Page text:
18. Aging Parents' Daily Support Exchanges With Adult Children Suffering Problems.

    Science.gov (United States)

    Huo, Meng; Graham, Jamie L; Kim, Kyungmin; Birditt, Kira S; Fingerman, Karen L

    2017-06-17

    When adult children incur life problems (e.g., divorce, job loss, health problems), aging parents generally report providing more frequent support and experiencing poorer well-being. Yet, it is unclear how adult children's problems may influence aging parents' daily support exchanges with these children or the parents' daily mood. Aging parents from the Family Exchanges Study Wave 2 (N = 207, Mage = 79.86) reported providing and receiving emotional support, practical support, and advice from each adult child each day for 7 days. Parents also rated daily positive and negative mood. Multilevel models showed that aging parents were more likely to provide emotional and practical support to adult children incurring life problems than children not suffering problems. Parents were also more likely to receive emotional support and advice from these children with problems. Further, parents reported less negative mood on days when providing practical support to children with problems. Examining daily support exchanges adds to our understanding of how children's problems influence parent-child ties in late life. Prior research suggests that children's problems upset parents. In this study, however, it appears that supporting adult children who suffer problems may alleviate aging parents' distress regarding such children. © The Author 2017. Published by Oxford University Press on behalf of The Gerontological Society of America. All rights reserved. For permissions, please e-mail: journals.permissions@oup.com.

  19. Adult Outcome of Children Reared for Long-Term Periods in Foster Families.

    Science.gov (United States)

    Dumaret, Annick-Camille; Coppel-Batsch, Marthe; Couraud, Simone

    1997-01-01

    Assessment of adult outcomes of 59 children from severely psychosocially dysfunctional families, who were placed in foster families for at least five years, found most had overcome their childhood adversities with 56% well-integrated socially and only 10% in situations of failure. Difficulties were linked to multiple family disturbances, traumatic…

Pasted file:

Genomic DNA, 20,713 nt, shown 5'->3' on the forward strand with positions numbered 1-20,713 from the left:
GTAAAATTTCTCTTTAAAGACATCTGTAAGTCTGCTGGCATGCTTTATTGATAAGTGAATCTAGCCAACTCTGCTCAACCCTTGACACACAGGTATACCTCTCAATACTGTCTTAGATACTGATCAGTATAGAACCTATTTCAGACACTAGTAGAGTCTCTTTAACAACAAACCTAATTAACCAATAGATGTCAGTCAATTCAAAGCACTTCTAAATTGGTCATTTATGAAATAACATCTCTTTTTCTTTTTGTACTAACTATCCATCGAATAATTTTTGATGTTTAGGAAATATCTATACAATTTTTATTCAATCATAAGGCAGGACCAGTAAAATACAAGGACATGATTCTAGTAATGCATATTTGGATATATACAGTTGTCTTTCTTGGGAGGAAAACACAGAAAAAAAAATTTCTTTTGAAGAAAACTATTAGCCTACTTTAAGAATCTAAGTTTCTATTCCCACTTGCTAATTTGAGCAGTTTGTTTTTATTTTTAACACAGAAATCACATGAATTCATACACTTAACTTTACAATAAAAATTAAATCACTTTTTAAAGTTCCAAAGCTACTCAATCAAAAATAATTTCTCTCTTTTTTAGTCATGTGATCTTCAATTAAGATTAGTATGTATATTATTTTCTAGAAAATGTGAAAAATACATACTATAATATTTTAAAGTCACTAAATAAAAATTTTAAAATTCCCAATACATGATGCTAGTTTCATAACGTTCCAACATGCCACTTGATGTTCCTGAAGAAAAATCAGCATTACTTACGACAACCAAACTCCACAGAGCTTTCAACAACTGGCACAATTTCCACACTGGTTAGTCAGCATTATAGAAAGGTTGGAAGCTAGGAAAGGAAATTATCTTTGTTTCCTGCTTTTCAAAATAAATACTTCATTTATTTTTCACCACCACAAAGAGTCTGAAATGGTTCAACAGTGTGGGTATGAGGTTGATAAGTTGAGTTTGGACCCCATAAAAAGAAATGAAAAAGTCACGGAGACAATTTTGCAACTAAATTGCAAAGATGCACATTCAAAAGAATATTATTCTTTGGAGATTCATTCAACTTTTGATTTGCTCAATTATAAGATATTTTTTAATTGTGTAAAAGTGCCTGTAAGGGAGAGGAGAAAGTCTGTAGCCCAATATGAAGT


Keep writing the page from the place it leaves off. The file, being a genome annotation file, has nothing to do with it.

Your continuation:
20. Reciprocal Imitation Following Adult Imitation by Children with Autism

    Science.gov (United States)

    Field, Tiffany; Ezell, Shauna; Nadel, Jacqueline; Grace, Ava; Allender, Susan; Siddalingappa, Vijaya

    2013-01-01

    This study examined the effects of adult imitation and adult playfulness on the imitation, social attention and initiation of new behaviours by non-verbal preschoolers with autism. Videotapes taken from a previous study were recoded for the adult's imitation and playful behaviour and the children's imitation, social attention (looking at…

  1. Children with Autism Approach More Imitative and Playful Adults

    Science.gov (United States)

    Nadel, Jacqueline; Martini, Mary; Field, Tiffany; Escalona, Angelica; Lundy, Brenda

    2008-01-01

    Children with autism were selected to be in high-approach and low-approach groups based on a median split of their proximity-seeking behavior with adults (looking at, approaching and touching adults) during videotaped interactions. The same videotapes of those two sets of interactions were then coded and analyzed for the adult partners' behaviors.…